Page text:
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Montreal’s Underground Underdogs

Recognizing the accomplishments of underground engineers and construction workers during the city’s most expansive era

Inside the Molson Collector, somewhere beneath Rue Dickson in 2007.

Montreal’s Underground Underdogs

Recognizing the accomplishments of underground engineers and construction workers during the city’s most expansive era

When it comes to Montreal’s underground achievements, the Metro system tends to get a lot of the attention. Its sewer system, on the other hand— not so much. This isn’t really all that surprising. The subway system is something people both use and see all the time, and it’s also a fair bit more complicated than a network of tunnels designed to carry fluids. Still, in terms of tunneling achievements, the sewers built during the 1950s are worth taking a closer look at if only because they’re so often ignored.

Decarie Raimbault Collector during construction in 1958.

By the time ground was broken for the first metro line in 1962, close to a decade had already passed since tunnels just as large and as long had been dug out below the surface of the island. As the populations of communities like Ville St. Laurent and Ahuntsic exploded during the post-war boom, problems began to surface beneath the ground. The existing sewer system, with pipes no larger than seven feet in diameter, could no longer handle the demands being put on it. Floods were increasing as were the number of complaints from people getting fed up with sewage spilling out into the streets and basements.

Household waste was only part of the problem, though. The increase in pavement meant that stormwater previously absorbed by the soil was now running directly into the sewers via catch-basins and street gutters.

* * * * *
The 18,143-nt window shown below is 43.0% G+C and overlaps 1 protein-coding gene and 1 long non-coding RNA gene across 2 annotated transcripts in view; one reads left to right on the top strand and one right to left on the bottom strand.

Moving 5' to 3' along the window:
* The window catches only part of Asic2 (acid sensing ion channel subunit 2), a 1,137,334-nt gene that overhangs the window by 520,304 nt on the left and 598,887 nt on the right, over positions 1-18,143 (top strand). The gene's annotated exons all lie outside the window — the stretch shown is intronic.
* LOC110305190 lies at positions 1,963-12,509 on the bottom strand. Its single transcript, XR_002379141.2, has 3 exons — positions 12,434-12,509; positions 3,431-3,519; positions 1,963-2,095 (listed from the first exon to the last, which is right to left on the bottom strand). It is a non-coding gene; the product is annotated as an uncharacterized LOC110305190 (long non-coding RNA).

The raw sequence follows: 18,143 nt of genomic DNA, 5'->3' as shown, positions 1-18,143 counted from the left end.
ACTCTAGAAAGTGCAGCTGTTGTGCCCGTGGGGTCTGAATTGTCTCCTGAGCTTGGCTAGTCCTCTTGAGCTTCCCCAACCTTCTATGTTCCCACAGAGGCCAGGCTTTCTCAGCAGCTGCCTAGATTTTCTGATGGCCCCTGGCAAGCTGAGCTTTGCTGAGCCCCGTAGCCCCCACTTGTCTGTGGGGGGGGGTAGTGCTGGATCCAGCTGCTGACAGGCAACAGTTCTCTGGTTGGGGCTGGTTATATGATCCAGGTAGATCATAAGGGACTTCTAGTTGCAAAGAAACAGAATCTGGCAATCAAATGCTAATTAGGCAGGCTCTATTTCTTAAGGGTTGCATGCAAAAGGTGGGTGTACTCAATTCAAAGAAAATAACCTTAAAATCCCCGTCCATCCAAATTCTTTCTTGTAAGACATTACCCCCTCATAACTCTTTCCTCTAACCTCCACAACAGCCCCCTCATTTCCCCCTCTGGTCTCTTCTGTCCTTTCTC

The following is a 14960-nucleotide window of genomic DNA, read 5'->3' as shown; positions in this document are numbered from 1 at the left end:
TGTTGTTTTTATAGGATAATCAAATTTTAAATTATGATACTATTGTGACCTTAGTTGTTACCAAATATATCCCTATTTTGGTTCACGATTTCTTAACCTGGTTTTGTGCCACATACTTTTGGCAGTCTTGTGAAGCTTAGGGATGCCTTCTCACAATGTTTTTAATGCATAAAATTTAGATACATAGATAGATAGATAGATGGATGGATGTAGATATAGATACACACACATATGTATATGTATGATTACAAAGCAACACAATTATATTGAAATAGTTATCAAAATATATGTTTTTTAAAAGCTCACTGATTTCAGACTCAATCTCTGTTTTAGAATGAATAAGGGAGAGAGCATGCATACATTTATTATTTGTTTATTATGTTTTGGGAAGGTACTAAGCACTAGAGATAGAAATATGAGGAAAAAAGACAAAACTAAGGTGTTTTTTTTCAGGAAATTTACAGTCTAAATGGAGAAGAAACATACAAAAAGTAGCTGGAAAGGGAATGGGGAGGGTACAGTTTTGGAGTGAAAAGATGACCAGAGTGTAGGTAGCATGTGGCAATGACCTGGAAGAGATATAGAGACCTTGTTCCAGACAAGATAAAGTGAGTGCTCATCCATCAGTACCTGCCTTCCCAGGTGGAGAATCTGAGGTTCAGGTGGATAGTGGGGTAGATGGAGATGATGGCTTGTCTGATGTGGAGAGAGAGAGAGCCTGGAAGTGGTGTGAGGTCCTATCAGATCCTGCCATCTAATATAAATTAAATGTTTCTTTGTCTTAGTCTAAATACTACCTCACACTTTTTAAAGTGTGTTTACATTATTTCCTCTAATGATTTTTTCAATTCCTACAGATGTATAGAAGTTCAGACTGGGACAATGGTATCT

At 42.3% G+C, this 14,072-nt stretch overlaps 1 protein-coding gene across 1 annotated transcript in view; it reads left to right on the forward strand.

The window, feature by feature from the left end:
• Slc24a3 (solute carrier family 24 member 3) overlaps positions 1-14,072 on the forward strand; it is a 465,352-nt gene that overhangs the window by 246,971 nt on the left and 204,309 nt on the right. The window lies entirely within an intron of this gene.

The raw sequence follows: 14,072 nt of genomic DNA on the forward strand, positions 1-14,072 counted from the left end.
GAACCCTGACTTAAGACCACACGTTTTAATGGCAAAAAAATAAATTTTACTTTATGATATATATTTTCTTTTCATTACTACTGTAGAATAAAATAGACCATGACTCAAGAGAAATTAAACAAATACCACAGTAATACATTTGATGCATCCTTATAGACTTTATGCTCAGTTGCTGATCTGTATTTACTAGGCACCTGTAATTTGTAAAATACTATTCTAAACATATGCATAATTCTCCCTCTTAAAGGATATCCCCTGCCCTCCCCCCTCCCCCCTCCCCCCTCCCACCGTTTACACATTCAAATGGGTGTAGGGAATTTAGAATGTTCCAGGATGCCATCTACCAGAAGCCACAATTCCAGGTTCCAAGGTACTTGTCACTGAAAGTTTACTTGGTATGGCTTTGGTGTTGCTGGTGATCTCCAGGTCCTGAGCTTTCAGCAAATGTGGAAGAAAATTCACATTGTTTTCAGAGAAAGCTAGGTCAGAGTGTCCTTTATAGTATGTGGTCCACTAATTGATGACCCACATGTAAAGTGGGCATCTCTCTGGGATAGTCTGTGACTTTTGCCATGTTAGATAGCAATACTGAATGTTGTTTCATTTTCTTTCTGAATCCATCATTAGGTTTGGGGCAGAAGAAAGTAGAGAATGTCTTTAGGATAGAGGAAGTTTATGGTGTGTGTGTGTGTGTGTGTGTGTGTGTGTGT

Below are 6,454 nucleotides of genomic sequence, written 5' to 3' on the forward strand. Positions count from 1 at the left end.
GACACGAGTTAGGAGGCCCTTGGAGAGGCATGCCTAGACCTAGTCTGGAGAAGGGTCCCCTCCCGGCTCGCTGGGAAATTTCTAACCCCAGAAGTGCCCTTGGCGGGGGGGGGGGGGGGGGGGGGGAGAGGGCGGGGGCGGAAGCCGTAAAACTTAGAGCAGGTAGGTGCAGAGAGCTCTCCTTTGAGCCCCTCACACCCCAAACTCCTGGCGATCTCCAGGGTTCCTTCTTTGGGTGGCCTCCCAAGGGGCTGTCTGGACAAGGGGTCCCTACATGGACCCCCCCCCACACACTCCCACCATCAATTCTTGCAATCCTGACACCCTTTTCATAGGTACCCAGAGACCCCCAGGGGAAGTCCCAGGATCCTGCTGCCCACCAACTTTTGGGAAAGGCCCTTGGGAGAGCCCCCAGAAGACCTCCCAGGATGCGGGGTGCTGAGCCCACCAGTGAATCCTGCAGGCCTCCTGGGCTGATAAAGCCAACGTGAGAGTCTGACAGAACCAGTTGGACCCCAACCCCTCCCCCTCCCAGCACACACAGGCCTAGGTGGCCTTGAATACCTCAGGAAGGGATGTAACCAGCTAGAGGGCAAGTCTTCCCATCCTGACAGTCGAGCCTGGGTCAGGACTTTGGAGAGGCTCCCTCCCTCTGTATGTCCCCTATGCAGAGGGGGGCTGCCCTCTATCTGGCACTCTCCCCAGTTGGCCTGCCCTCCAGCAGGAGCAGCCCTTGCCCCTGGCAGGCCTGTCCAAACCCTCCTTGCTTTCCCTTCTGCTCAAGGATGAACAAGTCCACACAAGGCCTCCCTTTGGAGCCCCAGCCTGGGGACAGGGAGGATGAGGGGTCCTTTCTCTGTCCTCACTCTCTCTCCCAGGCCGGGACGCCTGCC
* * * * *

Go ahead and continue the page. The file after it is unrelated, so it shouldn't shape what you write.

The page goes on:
Flooded streets in Ville St. Laurent during the 1950s.

By the 1950s, it became obvious that a more substantial water and sewage disposal system was necessary. Actual treatment wasn’t yet an option, let alone on the table as a viable long-term strategy. Decades would pass before the island began work to reach that stage (see my entry on the island’s Interceptor System).

No, the idea here was simply to get everything into swift waters of Riviere Des Prairies or the St. Lawrence as efficiently as possible, where it would be whisked away from the island someone else to have to worry about.

Approximate paths of selection of sewers constructed during the 1950s, based on map data from 1962. (Click on lines for names)

The plan developed by the city’s Public Works Department under the direction of Lucien L’Allier consisted of several sewer systems to be constructed using a combination of cut and cover and deep-level tunelling techniques. Anticipating even further population growth, engineers decided to build them far larger than was necessary at the time.

Each of these collector systems were designed using a “horseshoe” shape built from cast-in-place concrete to a maximum height of 14.5 feet- essentially large enough for one of the city’s Metro cars to pass through. The combined costs for ten sewers built between 1952 and 1962 exceeded 50 million dollars.

Atlas Construction employee during an inspection of the Decarie Raimbault sewer in 1958.

Of note on the northern side of the island was the 13 km long Decarie Raimbault collector. It was built to transfer sewage from areas as far away as Outremont. The Raimbault portion of its name was taken from the sprawling creek system that once stood in its place.

Key Construction LTD workers inside a 14′ cut-and-cover segment of the Meilleur Atlantique sewer, 1953.

Also in the same region, the Meilleur Atlantique collector was constructed to bring wastewater from as far South as Villeray to the shores of the community of Bordeaux near the Provincial detention centre.

Inside the Molson Collector with the tunnel boring machine nicknamed ‘Jumbo’ by the Atlas Construction Company.

On the South shore, the five mile long Molson collector (aka the Molson Creek Tunnel) was designed to deliver wastewater of Anjou, Maisonneuve and Rosemont into the St. Lawrence. Tunneling had initially started in 1937, but its construction was twice halted, once during WW2 and again during the late 1940s when the city decided to catch up on other sewer projects. It wouldn’t see completion until 1956.

Finally, by 1961 the city had finished construction of a 7km sewer which would replace a significant portion of Riviere St. Pierre flowing through Lachine and Southwest Montreal.

(All b&w photos courtesy of the City Archives of Montreal)